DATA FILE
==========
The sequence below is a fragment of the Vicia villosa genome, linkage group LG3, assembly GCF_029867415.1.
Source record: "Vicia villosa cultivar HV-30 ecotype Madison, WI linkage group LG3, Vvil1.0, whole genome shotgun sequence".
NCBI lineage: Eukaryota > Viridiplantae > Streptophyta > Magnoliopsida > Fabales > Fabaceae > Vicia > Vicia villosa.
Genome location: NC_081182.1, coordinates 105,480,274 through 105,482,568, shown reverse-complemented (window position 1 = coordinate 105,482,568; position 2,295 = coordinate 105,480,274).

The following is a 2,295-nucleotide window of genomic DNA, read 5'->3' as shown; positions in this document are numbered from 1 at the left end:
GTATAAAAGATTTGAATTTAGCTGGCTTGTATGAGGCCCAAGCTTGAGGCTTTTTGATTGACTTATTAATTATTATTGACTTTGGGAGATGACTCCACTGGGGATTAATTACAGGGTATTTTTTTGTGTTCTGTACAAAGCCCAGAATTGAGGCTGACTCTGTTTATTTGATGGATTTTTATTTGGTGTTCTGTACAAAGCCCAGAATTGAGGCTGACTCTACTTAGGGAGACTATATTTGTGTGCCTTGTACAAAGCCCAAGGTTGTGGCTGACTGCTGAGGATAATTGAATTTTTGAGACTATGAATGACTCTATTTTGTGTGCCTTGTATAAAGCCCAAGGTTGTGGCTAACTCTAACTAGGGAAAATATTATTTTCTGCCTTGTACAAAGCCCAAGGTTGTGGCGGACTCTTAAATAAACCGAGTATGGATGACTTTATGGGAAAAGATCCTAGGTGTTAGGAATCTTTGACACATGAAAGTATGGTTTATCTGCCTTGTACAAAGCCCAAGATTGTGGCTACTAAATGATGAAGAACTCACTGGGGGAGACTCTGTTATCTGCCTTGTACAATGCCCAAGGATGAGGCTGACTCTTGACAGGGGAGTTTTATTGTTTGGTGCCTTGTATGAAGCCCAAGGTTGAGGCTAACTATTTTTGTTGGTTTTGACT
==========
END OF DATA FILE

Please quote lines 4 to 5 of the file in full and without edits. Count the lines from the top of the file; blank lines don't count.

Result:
Genome location: NC_081182.1, coordinates 105,480,274 through 105,482,568, shown reverse-complemented (window position 1 = coordinate 105,482,568; position 2,295 = coordinate 105,480,274).

The following is a 2,295-nucleotide window of genomic DNA, read 5'->3' as shown; positions in this document are numbered from 1 at the left end: